As September comes we start to anxiously call our neighbor Arnaldo to see how the trees -- and, more importantly, the olives -- are doing. Has there been hail? Has it been too hot or too cold? Is the grass mowed down in the fields? When is he thinking of picking? This year, my brother decided we should pick later -- that we had been picking too early and we should push it forward and see what happened. Unfortunately, this year was incredibly hot and so everyone else decided to pick earlier. My mother, who arrived in October to warm, sunny, even hot weather, fretted that without cold nights the fruit would not convert into oils, and we could pick as much as we wanted but we wouldn't get any oil. In the end, by November 15 -- the date when 40 years ago the mills used to open -- the cold nights had started, and we had enough people gathered and bedded up between us and the neighbors that the harvest could begin.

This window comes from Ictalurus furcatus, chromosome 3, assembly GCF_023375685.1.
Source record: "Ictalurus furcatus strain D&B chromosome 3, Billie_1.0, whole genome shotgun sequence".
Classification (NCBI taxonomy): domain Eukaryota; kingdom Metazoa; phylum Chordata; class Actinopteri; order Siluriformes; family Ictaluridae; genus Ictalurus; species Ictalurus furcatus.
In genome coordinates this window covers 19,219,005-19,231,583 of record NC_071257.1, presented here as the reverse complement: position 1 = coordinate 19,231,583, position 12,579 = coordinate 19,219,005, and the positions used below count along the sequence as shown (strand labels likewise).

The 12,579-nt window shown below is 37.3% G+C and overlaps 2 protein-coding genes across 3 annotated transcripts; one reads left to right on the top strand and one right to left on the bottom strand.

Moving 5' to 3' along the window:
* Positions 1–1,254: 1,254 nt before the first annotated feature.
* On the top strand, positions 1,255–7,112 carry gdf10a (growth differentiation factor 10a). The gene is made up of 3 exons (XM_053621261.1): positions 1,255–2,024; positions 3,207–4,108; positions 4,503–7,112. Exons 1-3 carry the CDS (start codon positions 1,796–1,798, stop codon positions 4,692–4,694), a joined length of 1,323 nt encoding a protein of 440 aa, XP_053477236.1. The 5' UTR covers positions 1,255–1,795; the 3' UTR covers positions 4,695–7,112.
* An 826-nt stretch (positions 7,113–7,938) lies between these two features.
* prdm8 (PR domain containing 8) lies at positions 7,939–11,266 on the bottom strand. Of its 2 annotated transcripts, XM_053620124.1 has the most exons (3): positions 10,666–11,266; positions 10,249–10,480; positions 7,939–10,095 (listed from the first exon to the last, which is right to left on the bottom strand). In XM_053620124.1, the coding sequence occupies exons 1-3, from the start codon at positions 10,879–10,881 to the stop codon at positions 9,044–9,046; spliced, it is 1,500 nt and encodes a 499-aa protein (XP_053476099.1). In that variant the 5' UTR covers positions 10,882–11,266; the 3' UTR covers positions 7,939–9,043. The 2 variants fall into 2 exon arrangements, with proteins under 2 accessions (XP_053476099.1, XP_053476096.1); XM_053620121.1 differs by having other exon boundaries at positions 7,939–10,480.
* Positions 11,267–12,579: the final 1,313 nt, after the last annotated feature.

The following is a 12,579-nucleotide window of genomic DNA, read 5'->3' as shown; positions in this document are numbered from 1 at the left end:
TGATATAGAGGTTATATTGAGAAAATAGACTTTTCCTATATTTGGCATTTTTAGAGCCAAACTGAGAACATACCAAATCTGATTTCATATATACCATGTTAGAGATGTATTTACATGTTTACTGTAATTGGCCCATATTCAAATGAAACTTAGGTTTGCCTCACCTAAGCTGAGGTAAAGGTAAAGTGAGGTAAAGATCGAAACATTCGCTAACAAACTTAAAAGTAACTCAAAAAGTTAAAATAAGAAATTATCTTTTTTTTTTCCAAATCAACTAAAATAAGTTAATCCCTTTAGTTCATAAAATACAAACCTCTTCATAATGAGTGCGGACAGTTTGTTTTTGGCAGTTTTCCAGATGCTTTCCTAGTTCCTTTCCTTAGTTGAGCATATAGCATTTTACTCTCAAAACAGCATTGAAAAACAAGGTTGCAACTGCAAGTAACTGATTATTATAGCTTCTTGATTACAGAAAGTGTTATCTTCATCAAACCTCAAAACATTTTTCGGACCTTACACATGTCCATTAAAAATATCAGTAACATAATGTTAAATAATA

We wake to glorious sun so warm that we are picking in shirtsleeves and it's a pleasure to be outside. The first day we pick is a Sunday and it's hunting day so as we work our way through the olives in the top back field we hear the sound of yells and dogs and shotguns echoing through the valley. Hunting may be dying out in the rest of Italy but not in our hidden hamlet. It is strangely exhausting to spend all day amongst the trees filling our little wicker baskets and dropping them into the big plastic bins we use to store the olives. Even though the physical effort doesn't seem significant, by the end of the day, which ends at about 4 p.m. in November in the hills behind Cortona, everyone is tired and stiff and ready for bed.